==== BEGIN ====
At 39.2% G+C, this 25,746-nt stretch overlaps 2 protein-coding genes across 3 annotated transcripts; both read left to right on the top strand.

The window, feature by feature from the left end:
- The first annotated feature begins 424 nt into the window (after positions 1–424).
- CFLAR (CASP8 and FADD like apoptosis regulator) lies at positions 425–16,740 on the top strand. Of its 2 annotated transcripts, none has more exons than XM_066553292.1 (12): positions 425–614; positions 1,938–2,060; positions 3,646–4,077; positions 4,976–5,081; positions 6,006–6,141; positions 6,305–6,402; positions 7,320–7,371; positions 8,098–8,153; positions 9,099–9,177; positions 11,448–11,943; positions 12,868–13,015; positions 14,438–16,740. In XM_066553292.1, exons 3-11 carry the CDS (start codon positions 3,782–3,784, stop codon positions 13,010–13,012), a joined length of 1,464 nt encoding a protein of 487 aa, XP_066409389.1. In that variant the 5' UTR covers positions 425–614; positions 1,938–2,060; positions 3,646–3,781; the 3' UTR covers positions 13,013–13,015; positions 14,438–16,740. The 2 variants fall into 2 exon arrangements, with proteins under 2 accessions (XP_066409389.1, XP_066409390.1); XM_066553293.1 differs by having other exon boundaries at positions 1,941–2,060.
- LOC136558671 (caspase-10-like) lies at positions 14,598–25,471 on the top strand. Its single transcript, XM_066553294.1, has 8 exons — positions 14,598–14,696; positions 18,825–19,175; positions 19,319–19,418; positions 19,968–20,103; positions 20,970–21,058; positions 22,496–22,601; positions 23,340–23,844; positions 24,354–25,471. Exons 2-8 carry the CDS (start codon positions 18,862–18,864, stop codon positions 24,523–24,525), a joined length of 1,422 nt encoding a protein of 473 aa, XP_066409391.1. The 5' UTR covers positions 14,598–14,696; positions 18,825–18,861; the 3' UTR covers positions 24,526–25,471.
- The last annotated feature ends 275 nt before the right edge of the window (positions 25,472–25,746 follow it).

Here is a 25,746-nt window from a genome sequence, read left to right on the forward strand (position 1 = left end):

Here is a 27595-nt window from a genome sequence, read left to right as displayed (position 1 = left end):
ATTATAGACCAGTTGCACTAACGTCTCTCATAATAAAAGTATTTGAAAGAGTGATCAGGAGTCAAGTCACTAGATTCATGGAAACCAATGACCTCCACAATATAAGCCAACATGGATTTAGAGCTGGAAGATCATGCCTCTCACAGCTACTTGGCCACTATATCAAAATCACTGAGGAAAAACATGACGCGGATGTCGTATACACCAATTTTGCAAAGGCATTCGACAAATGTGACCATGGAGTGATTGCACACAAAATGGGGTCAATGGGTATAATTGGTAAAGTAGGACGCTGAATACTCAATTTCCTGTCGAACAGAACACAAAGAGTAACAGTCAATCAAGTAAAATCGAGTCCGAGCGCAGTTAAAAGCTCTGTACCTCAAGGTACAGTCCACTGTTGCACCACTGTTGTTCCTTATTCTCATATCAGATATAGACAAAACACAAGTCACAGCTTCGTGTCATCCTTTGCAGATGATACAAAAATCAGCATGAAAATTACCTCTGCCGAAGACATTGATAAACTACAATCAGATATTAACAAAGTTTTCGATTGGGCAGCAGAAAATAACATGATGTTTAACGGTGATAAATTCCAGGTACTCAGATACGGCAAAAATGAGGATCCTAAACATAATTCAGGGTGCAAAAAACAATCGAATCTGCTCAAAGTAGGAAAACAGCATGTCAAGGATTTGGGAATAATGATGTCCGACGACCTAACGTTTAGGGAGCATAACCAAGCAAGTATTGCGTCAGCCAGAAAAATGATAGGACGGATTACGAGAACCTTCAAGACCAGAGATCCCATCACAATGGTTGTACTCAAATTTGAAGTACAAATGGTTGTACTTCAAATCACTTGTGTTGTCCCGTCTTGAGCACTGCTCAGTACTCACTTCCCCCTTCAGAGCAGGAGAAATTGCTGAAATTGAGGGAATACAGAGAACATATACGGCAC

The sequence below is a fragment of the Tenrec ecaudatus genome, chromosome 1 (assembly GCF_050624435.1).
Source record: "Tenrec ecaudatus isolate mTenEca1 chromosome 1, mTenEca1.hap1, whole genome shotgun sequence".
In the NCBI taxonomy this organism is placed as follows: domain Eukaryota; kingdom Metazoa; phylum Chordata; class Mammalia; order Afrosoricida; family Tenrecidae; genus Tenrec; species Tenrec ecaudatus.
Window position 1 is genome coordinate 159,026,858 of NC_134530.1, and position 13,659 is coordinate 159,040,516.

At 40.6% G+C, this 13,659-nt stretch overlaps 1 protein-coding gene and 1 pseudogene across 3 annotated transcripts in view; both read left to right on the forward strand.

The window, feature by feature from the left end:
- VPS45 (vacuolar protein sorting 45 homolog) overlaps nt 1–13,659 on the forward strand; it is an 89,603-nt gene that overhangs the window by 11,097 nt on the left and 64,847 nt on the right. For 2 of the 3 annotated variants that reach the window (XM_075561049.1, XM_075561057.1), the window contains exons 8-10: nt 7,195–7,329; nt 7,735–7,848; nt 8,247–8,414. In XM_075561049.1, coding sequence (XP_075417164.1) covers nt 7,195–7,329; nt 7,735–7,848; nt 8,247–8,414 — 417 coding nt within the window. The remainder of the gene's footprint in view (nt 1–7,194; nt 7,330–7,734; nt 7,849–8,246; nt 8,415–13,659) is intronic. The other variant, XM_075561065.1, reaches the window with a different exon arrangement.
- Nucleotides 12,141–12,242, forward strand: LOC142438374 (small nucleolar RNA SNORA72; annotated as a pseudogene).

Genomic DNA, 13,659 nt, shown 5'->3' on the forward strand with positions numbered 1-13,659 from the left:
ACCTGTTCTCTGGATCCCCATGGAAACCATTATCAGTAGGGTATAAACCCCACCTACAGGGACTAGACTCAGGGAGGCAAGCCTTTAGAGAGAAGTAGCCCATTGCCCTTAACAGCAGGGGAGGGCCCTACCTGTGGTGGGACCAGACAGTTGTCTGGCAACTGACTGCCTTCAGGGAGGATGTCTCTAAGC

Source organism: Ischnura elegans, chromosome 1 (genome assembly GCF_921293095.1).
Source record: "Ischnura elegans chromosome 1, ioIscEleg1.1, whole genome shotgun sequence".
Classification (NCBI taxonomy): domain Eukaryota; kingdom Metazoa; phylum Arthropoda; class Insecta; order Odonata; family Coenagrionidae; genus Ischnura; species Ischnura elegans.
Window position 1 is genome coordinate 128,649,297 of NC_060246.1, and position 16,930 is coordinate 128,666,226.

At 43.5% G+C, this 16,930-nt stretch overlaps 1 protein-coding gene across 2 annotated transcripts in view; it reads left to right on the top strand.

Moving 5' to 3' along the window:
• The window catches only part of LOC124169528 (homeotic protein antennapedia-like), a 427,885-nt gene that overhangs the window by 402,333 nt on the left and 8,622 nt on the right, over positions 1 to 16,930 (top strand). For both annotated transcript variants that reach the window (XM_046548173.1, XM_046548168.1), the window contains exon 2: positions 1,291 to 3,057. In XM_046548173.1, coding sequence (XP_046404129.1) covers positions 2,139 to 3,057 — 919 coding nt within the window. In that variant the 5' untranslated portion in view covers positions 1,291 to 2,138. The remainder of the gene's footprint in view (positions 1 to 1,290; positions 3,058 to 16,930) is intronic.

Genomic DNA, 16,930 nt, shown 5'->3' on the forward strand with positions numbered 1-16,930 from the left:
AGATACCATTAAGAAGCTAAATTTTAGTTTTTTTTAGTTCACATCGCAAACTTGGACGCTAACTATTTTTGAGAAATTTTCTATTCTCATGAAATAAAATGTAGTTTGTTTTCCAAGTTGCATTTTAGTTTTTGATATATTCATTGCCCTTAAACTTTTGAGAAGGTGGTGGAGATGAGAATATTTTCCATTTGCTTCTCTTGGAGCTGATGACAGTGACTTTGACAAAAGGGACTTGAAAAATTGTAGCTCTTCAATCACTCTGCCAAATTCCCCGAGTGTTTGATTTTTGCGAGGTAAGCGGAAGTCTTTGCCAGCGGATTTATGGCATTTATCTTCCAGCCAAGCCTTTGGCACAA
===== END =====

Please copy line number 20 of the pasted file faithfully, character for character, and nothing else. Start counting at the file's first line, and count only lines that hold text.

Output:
Source organism: Ischnura elegans, chromosome 1 (genome assembly GCF_921293095.1).